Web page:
"When it comes to stocks it's the same thing," Cuban said, suggesting there may be less of an emphasis on traditional valuation metrics such as a price-earnings ratio. He said his perspective has been altered by the crypto market, where some investors have adopted the buy-and-hold mantra known as "HODL."
That strategy has "worked for a period," he said. "Maybe bitcoin, ethereum, etc. will go down again but at the same time, we're starting to see the evolution of applications on blockchain that are really starting to build marketplaces. I think younger kids, Gen Z in particular, maybe younger millennials have a different approach to how they look at stores of value, how they look at how assets are priced than we looked at traditionally."
From his own experience, Cuban said he believes that approach can carry over into publicly traded stocks. "I've never looked at owning a share of stock that doesn't pay a dividend as the current discounted value of future cash flows," he said. "To me, that was always a narrative that brokers used to sell stocks. To me, a share of stock without a dividend is just like a baseball card. It's what someone will pay for it."
Cuban took Robinhood and the Securities and Exchange Commission to task for failing to proactively warn investors last week that the popular brokerage app may need to put trading limits on GameStop and other heavily shorted stocks.
GameStop shares dropped 44% on Thursday as Robinhood and Interactive Brokers implemented trading limits on a few stocks seeing major demand and volatility. Robinhood CEO Vlad Tenev later told CNBC's Andrew Ross Sorkin the restrictions were put in place to "protect the firm and protect our customers," noting there are capital requirements it had to comply with.
"What Robinhood could've, should've done is say to them, 'Look guys. We have capital constraints and oh, my God, we are getting blown away by all of this. We are going to have to restrict,'" Cuban said. "The SEC should've been out there saying the exact same thing."
At one point Thursday, Robinhood users could only sell shares of GameStop, not buy any additional ones. The brokerage has continued to ease restrictions in the following days. As of Tuesday, clients are able to buy up to 100 shares of the video game retailer.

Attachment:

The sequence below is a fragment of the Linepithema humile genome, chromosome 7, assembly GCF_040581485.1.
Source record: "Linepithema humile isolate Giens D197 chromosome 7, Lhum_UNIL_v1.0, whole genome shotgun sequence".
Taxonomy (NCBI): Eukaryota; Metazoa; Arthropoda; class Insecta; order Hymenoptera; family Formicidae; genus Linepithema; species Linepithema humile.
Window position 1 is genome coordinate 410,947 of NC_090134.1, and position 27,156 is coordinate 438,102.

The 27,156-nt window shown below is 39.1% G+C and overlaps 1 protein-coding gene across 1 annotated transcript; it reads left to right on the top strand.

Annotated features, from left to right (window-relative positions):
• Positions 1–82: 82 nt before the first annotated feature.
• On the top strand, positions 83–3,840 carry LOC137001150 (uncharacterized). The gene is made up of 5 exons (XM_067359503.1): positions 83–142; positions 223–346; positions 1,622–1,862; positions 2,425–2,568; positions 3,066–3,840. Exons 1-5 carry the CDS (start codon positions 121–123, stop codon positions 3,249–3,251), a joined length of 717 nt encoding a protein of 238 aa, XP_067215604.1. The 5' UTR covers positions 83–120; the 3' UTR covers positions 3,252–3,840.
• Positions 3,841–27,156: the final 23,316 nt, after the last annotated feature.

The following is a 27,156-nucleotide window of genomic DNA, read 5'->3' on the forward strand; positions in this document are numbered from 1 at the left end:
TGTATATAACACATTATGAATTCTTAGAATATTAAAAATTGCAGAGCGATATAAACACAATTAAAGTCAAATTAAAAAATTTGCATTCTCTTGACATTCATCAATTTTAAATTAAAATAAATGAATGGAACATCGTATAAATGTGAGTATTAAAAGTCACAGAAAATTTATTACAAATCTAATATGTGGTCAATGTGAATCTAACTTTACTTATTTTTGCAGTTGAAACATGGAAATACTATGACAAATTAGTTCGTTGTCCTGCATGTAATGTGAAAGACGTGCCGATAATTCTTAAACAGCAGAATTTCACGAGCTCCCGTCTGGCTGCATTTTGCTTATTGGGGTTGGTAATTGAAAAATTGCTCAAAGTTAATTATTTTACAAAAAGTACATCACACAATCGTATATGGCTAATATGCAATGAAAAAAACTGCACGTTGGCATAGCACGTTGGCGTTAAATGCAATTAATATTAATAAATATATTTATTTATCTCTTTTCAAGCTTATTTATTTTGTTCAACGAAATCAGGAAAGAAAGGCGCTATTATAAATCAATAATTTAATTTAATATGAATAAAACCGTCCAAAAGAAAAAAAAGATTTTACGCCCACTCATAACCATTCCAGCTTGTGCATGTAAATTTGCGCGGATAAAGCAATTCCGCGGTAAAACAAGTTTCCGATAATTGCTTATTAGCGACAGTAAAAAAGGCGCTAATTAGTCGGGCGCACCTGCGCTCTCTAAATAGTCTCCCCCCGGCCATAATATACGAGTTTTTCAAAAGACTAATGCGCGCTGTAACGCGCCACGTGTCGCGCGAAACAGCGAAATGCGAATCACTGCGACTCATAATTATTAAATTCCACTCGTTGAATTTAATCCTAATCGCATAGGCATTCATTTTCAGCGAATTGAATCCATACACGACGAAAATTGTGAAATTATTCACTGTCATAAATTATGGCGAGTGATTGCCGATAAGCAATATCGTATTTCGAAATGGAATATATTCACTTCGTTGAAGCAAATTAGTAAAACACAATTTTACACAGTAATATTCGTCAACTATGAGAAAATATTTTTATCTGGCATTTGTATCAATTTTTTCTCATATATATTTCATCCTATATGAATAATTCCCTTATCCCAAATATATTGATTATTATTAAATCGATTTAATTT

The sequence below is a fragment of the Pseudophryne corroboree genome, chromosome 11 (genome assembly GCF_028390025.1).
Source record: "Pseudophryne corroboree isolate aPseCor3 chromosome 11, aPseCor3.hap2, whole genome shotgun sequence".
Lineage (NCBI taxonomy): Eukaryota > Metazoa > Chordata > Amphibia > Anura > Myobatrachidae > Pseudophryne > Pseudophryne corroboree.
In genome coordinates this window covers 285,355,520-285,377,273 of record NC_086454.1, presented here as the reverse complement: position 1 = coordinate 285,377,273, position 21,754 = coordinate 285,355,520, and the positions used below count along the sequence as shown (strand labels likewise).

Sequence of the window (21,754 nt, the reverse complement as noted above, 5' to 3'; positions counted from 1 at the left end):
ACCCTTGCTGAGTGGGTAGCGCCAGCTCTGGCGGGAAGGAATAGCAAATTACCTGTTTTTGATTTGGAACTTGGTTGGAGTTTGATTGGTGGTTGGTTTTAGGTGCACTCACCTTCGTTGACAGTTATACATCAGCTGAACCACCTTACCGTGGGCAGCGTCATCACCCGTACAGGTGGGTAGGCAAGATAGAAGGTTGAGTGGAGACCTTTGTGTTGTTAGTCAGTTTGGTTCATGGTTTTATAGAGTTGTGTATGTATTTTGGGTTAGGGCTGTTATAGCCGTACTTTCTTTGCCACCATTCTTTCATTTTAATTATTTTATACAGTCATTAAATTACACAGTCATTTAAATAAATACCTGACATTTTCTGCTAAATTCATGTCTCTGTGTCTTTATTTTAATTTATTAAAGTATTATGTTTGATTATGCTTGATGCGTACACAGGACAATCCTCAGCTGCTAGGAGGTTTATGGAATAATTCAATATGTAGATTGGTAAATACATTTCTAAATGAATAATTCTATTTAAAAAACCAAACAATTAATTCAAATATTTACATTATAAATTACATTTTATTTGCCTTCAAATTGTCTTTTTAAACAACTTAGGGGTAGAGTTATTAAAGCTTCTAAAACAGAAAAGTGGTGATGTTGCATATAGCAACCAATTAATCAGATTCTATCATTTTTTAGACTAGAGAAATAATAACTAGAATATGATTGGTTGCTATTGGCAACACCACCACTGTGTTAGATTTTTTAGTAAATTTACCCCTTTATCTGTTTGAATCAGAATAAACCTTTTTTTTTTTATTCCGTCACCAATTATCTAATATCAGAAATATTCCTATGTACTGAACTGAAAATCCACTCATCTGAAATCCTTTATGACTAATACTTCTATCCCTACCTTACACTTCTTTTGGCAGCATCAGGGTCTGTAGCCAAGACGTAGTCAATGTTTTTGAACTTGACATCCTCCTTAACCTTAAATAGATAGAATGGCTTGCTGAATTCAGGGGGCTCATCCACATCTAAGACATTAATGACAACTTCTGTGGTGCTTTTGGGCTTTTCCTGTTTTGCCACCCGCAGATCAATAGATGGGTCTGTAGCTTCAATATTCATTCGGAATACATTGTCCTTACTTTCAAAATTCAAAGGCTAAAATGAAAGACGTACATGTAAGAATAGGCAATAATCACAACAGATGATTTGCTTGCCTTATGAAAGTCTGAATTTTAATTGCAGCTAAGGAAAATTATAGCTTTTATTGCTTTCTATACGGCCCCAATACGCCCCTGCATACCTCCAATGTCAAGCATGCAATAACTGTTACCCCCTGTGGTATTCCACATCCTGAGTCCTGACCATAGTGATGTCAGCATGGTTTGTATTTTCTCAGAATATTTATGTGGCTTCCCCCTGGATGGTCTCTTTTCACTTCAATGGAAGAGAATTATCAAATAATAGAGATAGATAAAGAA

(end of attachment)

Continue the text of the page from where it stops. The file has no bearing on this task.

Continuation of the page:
Robinhood has tapped credit lines and raised fresh capital from existing investors in recent days. Nonetheless, Cuban suggested retail investors may be served by a larger brokerage firm that has a "multitrillion-dollar balance sheet."
Cuban contended the trading restrictions on GameStop have contributed to the declining stock price. "When you shut them down ... you took out a lot of natural buyers. When sellers come in, if there aren't buyers, sellers keep on lowering their price until they find buyers and the stock goes down," Cuban said.
The SEC did not immediately respond to CNBC's request for comment. A spokesperson for Robinhood directed CNBC to an explanatory blog post the company published Friday that detailed its need to comply with capital requirements.
"Our goal is to enable purchasing for all securities on our platform," Robinhood wrote. "This is a dynamic, volatile market, and we have and may continue to take action to make sure we meet our requirements as a broker so we can continue to serve our customers for the long term."
Disclosure: CNBC owns the exclusive off-network cable rights to "Shark Tank," on which Mark Cuban is a co-host.